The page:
Rollins’ instantly recognisable tenor saxophone sound did not come out of nowhere. It includes a synthesis of key players from the generations in jazz that preceded him when he was developing his own voice in the late-1940s. “My idols were originally Louis Jordan, the rhythm and blues saxophonist, then I gravitated to Coleman Hawkins and I stayed with Coleman Hawkins trying to absorb him and then I familiarised myself with Lester Young,” he recalls.
“All the time of course I had heard Ben Webster and tried to absorb some of his playing and the great Don Byas was one of my ultimate favourite saxophone players who I think was one of those unsung heroes. So I tried – I learned a lot, I wish I could have learned more from these people [laughs], I studied them a lot, let me say that! I studied all of them a lot, and Charlie Parker came along and I studied Charlie Parker a lot, the fact that Charlie Parker came on the scene just at the time I was coming into my adolescence he became a prominent source of my inspiration at that time.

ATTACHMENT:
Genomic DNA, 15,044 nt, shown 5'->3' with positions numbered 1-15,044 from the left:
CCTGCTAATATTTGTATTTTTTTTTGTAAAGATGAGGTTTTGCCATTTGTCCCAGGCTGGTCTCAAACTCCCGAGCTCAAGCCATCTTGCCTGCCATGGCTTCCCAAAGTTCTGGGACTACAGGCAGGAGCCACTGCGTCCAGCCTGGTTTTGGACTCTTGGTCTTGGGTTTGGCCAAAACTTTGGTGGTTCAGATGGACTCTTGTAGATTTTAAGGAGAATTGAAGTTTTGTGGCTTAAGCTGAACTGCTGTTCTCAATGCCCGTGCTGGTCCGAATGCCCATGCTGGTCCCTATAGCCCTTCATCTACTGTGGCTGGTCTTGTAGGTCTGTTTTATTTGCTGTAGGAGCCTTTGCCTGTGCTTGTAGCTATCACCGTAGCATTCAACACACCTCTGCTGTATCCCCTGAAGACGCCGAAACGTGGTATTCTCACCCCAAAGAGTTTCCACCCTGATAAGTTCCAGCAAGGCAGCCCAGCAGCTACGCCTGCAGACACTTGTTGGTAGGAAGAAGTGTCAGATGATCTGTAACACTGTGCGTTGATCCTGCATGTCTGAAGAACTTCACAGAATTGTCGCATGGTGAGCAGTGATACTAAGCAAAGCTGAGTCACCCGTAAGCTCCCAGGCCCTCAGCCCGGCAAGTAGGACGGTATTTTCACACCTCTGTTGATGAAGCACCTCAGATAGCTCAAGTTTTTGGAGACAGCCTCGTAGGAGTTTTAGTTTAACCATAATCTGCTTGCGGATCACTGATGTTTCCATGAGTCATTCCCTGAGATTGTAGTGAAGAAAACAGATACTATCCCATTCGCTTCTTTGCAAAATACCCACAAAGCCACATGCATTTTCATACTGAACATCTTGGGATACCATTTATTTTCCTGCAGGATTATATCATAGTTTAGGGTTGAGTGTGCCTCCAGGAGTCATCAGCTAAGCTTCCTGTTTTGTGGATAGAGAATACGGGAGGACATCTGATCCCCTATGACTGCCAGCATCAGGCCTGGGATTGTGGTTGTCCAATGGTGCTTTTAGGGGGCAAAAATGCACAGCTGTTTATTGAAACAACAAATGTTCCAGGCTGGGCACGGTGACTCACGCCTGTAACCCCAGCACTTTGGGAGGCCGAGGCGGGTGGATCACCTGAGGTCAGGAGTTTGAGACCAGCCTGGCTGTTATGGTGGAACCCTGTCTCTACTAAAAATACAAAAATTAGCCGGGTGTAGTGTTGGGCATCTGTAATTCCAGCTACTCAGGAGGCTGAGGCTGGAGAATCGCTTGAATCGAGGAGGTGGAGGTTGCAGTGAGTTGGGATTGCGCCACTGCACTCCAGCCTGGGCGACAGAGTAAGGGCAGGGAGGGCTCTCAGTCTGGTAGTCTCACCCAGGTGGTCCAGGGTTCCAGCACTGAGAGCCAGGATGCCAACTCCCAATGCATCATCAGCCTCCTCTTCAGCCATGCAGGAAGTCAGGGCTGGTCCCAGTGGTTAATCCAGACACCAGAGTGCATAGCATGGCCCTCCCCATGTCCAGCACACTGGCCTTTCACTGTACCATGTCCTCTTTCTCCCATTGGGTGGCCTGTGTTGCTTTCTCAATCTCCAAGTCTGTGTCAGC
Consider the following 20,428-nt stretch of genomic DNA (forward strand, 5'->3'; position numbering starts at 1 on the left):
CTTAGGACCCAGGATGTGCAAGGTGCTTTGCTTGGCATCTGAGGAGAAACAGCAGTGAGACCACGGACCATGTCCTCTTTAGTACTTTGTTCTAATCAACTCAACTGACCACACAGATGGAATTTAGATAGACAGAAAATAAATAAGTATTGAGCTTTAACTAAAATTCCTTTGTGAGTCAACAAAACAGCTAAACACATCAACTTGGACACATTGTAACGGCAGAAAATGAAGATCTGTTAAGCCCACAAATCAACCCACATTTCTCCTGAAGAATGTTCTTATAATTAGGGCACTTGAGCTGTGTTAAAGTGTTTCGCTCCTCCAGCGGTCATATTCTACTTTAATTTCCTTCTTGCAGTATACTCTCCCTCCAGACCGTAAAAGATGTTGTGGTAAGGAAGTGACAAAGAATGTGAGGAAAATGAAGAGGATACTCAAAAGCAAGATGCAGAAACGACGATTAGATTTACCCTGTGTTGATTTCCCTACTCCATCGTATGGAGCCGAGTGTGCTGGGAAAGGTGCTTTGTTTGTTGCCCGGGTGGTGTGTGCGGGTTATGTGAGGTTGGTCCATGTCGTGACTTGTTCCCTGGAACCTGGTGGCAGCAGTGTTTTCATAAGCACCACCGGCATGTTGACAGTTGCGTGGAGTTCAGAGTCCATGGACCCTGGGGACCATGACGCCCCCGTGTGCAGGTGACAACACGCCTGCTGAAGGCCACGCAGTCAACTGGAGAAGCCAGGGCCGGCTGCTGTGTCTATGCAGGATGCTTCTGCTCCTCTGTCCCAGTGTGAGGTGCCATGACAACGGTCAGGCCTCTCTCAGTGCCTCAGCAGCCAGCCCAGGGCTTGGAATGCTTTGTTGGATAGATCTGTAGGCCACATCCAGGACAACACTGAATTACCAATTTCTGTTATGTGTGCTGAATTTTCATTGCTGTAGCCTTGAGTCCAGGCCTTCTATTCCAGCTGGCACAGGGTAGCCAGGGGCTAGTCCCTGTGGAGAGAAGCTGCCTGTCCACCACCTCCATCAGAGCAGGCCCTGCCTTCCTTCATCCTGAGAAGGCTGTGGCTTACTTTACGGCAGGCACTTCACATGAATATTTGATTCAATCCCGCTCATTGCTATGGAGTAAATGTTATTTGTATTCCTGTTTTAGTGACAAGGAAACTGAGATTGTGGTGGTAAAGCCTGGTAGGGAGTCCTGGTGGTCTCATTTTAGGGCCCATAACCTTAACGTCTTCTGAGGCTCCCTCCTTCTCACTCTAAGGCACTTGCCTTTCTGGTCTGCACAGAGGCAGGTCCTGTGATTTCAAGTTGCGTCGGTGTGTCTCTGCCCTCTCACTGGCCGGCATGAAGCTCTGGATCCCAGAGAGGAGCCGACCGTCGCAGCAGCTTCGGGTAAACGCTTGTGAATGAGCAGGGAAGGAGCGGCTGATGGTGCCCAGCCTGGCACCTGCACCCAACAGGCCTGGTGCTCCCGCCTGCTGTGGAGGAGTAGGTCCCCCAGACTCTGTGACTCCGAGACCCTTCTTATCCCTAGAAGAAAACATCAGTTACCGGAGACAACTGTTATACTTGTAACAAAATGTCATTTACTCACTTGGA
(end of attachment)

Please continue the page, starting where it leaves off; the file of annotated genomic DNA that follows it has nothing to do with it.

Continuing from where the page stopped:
“When I first heard Charlie Parker it was in the 1940s – the first record I had by Charlie Parker was a record called ‘KoKo.’ It was a famous record of him playing on ‘Cherokee,’ it was on Savoy. On the other side of that record was ‘How High The Moon’ by Don Byas. I actually bought that record for Don Byas because I didn’t really know Charlie Parker, but listened to Charlie Parker play, it was interesting but after playing it for my friends at school I realised this guy has got something going here, and I began to become a devotee of Charlie Parker.”
“I just had a feeling that I was in the right place with the right people, people like Charlie Parker, our idol, our prophet, our god” – Sonny Rollins